Crimogenic said...

Anon 9:49 has a real agent horrible story. As a writer ("pre-agent"), I hate to think I have to worry about my agent's behavior.

Jessica's style seems great. I mean who doesn't want someone who is direct and up-front with them. In this business, it is a must to have an agent who's like that. And this is a business relationship, not a friendship (not to say that a friendship can't or won't develop), so I can't see how being direct would be taken as pushy or hurtful.

Anonymous said...

Yeah, I would never equate "up-dront and direct" with using foul language and being rude. I like my agent to be direct; if you like it, tell me. If you don't like it, tell me.

I'm not a fragile flower. I won't break under constructive criticism, or if my agent isn't into an idea.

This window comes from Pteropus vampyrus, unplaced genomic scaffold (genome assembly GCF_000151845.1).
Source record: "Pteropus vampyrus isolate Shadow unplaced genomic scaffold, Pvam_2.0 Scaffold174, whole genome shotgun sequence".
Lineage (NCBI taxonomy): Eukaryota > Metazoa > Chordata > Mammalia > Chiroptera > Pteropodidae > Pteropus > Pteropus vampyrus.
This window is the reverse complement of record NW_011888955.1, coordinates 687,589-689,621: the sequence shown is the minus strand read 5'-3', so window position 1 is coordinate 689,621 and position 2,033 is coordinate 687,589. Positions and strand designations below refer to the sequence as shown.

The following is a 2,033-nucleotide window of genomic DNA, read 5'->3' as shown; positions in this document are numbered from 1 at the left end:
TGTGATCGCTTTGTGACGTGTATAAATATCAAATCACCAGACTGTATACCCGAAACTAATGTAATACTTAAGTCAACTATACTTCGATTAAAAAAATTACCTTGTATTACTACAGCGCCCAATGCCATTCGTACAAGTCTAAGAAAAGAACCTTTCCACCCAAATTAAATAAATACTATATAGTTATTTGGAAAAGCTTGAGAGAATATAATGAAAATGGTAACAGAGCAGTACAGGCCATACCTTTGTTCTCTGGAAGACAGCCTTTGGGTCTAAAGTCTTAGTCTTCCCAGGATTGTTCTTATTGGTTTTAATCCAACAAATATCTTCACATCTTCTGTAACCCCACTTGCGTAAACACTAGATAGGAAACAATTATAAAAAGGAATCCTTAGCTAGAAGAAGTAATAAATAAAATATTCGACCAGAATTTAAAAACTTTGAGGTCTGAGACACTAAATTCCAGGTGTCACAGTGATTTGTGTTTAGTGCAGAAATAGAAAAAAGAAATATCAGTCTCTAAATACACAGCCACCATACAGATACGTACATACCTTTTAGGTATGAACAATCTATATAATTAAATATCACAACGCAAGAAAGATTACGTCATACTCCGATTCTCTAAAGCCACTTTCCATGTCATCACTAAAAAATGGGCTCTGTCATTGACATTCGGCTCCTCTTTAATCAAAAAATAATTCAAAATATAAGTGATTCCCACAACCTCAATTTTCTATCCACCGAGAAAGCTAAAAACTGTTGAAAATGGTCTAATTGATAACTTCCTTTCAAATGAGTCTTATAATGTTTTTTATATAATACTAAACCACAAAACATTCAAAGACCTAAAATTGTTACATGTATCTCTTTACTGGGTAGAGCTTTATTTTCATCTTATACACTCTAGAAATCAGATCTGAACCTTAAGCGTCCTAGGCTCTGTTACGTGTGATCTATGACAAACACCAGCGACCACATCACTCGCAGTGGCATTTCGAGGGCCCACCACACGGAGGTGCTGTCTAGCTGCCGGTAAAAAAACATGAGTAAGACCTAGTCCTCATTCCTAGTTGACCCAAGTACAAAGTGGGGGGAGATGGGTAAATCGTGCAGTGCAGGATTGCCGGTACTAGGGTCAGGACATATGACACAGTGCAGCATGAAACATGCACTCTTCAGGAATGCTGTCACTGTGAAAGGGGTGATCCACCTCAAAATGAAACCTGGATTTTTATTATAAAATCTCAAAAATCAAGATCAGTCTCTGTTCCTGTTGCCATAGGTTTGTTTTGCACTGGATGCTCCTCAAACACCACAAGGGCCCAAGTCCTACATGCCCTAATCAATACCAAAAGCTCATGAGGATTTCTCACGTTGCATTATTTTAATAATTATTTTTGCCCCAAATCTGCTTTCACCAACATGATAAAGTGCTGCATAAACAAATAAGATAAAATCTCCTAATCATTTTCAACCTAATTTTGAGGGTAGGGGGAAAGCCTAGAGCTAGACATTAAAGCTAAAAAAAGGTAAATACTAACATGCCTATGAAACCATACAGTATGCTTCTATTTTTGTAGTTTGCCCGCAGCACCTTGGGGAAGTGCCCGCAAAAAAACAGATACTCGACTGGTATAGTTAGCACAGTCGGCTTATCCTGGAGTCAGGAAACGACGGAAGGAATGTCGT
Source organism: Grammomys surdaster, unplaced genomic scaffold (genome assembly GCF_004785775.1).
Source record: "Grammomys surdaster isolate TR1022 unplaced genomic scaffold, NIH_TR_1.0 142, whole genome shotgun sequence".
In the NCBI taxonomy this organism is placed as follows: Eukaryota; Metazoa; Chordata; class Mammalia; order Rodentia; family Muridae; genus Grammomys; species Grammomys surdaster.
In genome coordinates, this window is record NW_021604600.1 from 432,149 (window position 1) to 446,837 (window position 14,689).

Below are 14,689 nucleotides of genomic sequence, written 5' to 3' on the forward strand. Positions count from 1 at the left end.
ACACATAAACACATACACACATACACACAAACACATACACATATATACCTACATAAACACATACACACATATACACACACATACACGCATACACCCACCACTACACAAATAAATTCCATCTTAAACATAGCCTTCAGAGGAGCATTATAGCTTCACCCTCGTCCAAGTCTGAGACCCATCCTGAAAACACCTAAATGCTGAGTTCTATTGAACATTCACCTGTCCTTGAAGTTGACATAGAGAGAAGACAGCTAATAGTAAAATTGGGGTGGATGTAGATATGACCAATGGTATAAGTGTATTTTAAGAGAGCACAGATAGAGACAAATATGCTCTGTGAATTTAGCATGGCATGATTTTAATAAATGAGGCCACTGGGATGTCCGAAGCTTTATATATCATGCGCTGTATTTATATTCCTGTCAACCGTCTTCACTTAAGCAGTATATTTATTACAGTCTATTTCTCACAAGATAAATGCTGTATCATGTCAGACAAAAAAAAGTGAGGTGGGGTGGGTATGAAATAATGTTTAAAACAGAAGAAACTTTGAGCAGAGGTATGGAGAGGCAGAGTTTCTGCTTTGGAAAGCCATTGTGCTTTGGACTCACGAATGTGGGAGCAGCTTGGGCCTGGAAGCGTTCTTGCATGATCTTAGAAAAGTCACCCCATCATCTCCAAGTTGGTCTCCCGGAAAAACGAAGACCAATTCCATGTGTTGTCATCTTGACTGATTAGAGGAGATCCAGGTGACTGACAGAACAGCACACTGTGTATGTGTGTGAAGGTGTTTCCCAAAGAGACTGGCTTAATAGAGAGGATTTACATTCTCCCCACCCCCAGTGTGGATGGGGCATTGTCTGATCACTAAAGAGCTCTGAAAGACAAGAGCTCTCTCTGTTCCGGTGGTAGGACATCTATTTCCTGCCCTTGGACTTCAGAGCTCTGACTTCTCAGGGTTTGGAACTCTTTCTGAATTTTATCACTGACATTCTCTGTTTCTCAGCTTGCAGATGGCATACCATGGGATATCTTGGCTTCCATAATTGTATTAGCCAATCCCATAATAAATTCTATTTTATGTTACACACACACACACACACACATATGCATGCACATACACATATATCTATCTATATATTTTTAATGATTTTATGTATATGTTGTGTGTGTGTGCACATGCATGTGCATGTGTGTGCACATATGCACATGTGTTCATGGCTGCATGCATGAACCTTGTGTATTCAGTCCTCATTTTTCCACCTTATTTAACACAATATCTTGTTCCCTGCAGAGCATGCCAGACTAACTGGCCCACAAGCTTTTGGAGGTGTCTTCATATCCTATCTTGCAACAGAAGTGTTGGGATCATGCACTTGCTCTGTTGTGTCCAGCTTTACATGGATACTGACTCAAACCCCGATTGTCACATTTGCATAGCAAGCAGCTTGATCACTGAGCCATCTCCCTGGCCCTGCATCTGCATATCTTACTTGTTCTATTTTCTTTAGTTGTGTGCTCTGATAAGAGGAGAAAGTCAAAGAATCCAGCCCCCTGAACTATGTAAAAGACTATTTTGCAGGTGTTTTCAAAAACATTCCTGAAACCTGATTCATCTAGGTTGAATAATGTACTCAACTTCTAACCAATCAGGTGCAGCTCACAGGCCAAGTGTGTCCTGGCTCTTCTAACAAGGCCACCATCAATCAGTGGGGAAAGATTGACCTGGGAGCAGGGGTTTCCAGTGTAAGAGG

Of course, if my agent started yelling at me and calling me names that would be different, but I also would call that behavior "abusive" rather than "direct".

And I don't always think before expressing myself; I don't think you can imply all writers have certain character traits just because you do. (I'm also perfectly capable of expressing myself out loud. Perhaps there's something wrong with me?)

Sorry, I really don't mean to be harsh, Anon 9:43. I'm just a little amused. And also, it's "writers", plural, not "writer's", possessive. Sorry, pet peeve.

But I do agree strongly with you that not everyone is the same, and it's nice when everyone--not just agents or editors--holds back a little until they learn what kind of person they're dealing with.

Anonymous said...